Evolution of Logos And Mascots in Olympics from 1924 To 2016
Logo is a symbol and trademark for any company. When it comes to creating logos for sports team or sports events like Olympics or Fifa World Cup, each and every small detail matters. The very first thing a logo does is id identifies the organization. It should spread the vision and the mission of the event. Olympics is held every four years, and every year a new logo is used to represent the country. A Mascot is either an animal, person or object to bring luck to the team or the event. Mascots are many a times the national animal or bird of the country or city where the team resides. Mascots embraces a global identity.
Every Olympics logo and Mascot represents the enthusiasm, the emotions, the history of the country. It helps the people of the country to get emotionally attached with the games. With 2012 London Olympics just round the corner, it would be pretty interesting to know how every four years the design of the logos and mascots has started to evolve over the years. In this post we are publishing Evolution of Logos And Mascots in Olympics from 1924 To 2016
- Evolution of Olympic Posters From 1896 To 2012
- Evolution of Graphic Design in Fifa World Cup
- Evolution of logos of Famous Brands
Olympic Mascots From 1972 – 2012
1972 Munich Olympics – Waldi, The Dachshund
Waldi, the dachshund. Very popular in Bavaria, but he also possesses qualities which are indispensable to an athlete: resistance, tenacity and agility. These are among the reasons he was chosen to be the mascot. He was dressed in pastel colors to express the gaiety and joy of the Olympic festival.
1976 Montreal Olympics – Amik, The Beaver
It was a beaver called Amik, a name taken from the Algonquian language, which is the most popular language amongst the American Indians in Canada. Amik means beaver.The beaver symbolizes hard work. The Mascot bore the emblem of the Montréal Games and a red sash representing the ribbons to which Olympic medals are attached.
1980 Moscow Olympics – Misha, The Bear
The mascot of the Moscow Olymics was chosen with the help of a public opinion poll conducted jointly by the editorial boards of the TV programme “V mire zhivotnykh” (Animal World) and the newspaper Sovetski Sport (Soviet Sport). The majority of the 45,000 letters received suggested a bear.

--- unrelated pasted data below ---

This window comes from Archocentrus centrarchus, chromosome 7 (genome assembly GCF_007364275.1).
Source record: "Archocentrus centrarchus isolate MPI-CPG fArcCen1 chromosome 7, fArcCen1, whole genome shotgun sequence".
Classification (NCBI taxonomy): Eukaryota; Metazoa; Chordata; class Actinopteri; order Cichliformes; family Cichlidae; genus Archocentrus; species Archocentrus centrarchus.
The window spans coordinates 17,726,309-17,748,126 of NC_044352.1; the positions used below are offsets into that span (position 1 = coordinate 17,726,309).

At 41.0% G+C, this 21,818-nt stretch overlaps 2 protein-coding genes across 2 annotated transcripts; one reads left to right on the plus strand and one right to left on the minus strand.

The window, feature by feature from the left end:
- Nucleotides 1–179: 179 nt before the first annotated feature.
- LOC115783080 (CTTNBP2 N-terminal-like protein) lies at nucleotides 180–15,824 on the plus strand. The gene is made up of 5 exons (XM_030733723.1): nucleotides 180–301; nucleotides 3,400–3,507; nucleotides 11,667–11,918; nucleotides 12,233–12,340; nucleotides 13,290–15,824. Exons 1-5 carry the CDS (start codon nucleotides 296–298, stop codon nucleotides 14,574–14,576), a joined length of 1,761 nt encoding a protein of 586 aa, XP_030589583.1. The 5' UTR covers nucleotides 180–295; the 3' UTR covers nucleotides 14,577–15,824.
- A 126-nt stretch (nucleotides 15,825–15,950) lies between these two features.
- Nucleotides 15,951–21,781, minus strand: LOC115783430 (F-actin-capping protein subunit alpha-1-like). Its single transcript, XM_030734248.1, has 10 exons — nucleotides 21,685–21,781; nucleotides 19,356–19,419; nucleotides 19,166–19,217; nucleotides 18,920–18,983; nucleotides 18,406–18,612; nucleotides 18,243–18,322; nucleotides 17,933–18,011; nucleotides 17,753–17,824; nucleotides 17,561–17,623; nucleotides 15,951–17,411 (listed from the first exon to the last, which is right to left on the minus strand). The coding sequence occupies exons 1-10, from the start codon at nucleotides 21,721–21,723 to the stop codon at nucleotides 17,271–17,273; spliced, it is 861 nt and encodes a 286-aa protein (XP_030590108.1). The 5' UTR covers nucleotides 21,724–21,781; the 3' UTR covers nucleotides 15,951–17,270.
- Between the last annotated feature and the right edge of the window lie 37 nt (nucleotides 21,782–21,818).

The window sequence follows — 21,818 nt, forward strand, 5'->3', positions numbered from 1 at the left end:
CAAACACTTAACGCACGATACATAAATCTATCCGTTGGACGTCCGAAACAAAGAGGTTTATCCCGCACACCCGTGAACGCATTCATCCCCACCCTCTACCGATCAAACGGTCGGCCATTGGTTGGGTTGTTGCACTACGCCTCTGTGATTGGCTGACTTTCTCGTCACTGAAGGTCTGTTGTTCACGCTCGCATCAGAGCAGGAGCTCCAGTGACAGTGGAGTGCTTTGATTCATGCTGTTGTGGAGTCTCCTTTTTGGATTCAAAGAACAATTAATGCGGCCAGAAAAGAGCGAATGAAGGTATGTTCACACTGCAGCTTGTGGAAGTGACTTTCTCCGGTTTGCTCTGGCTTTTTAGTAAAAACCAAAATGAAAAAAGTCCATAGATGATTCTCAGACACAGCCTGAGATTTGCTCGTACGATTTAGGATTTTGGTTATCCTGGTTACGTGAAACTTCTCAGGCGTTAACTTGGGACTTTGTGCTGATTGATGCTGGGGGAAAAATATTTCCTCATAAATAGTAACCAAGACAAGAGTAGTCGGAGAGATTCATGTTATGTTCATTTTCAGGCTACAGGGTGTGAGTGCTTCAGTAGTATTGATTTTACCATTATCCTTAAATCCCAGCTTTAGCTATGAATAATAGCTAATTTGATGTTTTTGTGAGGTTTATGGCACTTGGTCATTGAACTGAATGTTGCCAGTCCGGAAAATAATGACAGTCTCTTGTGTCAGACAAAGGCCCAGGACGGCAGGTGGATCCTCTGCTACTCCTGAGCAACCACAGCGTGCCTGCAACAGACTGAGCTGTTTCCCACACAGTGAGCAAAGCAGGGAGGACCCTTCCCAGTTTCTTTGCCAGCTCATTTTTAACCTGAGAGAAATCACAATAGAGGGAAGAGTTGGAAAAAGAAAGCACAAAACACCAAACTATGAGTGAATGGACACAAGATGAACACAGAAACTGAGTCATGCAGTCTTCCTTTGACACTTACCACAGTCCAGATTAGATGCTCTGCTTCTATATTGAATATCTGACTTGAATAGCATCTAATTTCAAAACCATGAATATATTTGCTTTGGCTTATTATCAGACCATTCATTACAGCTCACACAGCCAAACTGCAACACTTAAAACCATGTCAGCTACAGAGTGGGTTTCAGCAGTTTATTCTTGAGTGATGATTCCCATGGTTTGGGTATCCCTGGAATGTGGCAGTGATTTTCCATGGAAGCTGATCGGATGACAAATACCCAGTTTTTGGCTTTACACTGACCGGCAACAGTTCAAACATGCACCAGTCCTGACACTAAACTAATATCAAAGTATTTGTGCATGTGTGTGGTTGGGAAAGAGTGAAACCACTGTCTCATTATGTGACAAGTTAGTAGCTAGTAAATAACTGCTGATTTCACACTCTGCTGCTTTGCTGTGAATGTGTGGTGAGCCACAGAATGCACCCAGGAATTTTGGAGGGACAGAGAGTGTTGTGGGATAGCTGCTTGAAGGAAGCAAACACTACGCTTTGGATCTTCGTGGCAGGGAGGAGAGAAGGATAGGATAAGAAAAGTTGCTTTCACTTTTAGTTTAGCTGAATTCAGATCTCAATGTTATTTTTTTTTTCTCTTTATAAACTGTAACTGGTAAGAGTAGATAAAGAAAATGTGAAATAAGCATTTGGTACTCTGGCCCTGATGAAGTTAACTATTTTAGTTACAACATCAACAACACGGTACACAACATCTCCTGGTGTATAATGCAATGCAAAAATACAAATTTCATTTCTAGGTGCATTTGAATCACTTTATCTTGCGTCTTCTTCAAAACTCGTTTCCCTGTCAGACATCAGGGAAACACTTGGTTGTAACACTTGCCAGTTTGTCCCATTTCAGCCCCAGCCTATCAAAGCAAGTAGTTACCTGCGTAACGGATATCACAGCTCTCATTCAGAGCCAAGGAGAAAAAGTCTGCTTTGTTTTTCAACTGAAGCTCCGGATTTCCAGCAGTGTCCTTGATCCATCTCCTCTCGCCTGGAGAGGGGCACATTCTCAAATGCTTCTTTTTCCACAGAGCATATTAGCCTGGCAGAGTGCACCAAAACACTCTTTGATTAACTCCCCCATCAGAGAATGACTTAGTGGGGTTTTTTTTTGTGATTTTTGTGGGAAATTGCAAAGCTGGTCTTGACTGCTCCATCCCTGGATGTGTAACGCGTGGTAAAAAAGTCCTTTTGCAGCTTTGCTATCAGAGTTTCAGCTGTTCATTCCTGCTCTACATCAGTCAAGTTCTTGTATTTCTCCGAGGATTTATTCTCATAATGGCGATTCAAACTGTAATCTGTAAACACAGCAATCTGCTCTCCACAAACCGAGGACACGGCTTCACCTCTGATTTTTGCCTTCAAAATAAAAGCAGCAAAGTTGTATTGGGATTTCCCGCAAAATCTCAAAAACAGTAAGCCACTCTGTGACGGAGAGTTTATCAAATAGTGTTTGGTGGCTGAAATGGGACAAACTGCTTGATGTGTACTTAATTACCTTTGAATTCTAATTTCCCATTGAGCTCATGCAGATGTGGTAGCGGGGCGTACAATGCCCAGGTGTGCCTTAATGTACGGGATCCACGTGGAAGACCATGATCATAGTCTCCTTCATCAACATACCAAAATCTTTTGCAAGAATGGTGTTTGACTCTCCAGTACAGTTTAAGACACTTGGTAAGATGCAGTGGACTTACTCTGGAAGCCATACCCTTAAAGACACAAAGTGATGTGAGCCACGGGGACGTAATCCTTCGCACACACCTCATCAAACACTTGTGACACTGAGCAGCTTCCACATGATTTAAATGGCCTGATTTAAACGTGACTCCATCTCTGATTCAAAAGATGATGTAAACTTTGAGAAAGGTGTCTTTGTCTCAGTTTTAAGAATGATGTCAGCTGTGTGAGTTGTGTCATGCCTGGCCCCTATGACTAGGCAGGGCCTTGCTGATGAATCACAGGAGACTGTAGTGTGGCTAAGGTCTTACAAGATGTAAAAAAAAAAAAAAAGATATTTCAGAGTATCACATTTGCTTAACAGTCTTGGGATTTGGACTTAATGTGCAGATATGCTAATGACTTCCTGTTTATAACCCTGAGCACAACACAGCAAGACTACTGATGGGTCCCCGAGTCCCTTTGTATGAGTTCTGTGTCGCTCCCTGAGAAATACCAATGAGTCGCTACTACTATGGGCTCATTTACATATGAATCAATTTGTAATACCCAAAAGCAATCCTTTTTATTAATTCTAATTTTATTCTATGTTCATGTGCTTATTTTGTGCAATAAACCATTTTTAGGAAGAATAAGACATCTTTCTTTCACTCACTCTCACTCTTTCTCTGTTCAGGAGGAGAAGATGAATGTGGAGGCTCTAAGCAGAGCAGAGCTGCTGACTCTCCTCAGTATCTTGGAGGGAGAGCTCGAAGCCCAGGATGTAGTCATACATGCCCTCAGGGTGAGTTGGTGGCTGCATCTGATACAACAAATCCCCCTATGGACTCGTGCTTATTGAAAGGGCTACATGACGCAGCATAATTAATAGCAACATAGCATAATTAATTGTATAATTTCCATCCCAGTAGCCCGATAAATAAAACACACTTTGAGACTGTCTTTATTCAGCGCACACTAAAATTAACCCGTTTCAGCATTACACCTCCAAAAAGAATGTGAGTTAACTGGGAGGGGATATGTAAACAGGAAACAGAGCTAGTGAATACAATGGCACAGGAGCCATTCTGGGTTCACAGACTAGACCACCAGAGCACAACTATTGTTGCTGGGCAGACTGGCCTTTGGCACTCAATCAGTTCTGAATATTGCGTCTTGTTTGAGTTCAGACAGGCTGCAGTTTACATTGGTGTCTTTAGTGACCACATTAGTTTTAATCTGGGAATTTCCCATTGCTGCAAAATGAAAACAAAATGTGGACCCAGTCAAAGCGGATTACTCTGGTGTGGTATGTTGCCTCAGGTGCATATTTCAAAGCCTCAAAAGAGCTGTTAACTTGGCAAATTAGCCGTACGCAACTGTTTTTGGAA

1984 Los Angeles Olympics – Sam, The Eagle
Designed by Walt Disney, Sam is a cartooned Eagle with sheer American characteristics who wears the dress of the legendary American Uncle Sam with a star-spangled background in red, white and blue, typical colors of USA.
1988 Seoul Olympics – Hodori, The Tiger
Hodori was designed as an amicable tiger, which portrays the friendly and hospitable traditions of the Koreans. Ho is derived from the Korean word for tiger, and Dori is a diminutive for boys in Korea. The friendly tiger of Seoul wore the Olympic Rings around its neck, much like a medal, while sporting a traditional Korean dance hat on its head.
1992 Barcelona Olympics – Cobi, The Dog
The mascot was a dog named Cobi. The Barcelona Organizing Committee for Olympics had specially produced a TV series for Cobi to communicate the spirits of the Games. The Valencian artist, Javier Mariscal, created the dog Cobi as official mascot of the 1992 Barcelona Olympic Games.
1996 Atlanta Olympics – Izzy
WHATIZIT – a computer-animated mascot created by a local design firm, DESIGNefx-was chosen as the most innovative concept because of its ability to change in appearance to represent different athletes and sports; hence its name, “What is it?” It carried the name Izzy, derived from “What is it?” because no one seemed to know exactly what Izzy really was.
2000 Sydney Olympics – Olly, A Kookaburra, Syd, A Platypus and Millie, An Echidna
Olly, Syd and Millie are three native Australian animals chosen as mascots for the Sydney 2000 Games. They represent earth, air and water. “Olly”, a kookaburra, epitomizes the Olympic spirit of generosity and universal generosity (from Olympic); “Syd”, a platypus, represents the environment and captures the vigor and energy of Australia and its people (from Sydney); “Millie”, an echidna, is a techno-whiz and information guru, with all the facts and figures at her fingertips (from Millennium).
2004 Athens Olympics – Athena and Phevos, Sister and Brother
Athena and Phevos were two children, a sister and a brother, related to ancient Greece. The source of their inspiration was an ancient Greek doll from the 7th century BC. The bell-shaped terracotta doll has movable limbs and is dressed in a tunic. In ancient times, these dolls were known as “daidala”. Their names were inspired by two Olympian Gods: Athena, goddess of wisdom and patron of the city of Athens. Phevos, the Olympian god of light and music, known as Apollo.
2008 Beijing Olympics – The Fuwa
They were five personified dolls, called “Fuwa” in general, and respectively named “Beibei” (carp), “Jingjing” (panda), “Huanhuan” (Child of Fire), “Yingying” (Tibetan antelope), and “Nini” (swallow). Their names put together – “Bei Jing Huan Ying Ni” – literally reads “Beijing Welcomes You” in Chinese, offering a warm invitation that reflects the mission of the Five Friendlies as young ambassadors for the Olympic Games.
2012 London Olympics – Wenlock and Mandeville
Wenlock and Mandeville are the official mascots for the 2012 Summer Olympics and Paralympics being held in London, United Kingdom. Wenlock and Mandeville are animations depicting two drops of steel from a steelworks in Bolton. They are named after the Shropshire town of Much Wenlock, which held a forerunner of the current Olympic Games, and Stoke Mandeville Hospital, a facility in Buckinghamshire that initially organised the Stoke Mandeville Games, the precursor of the Paralympic Games.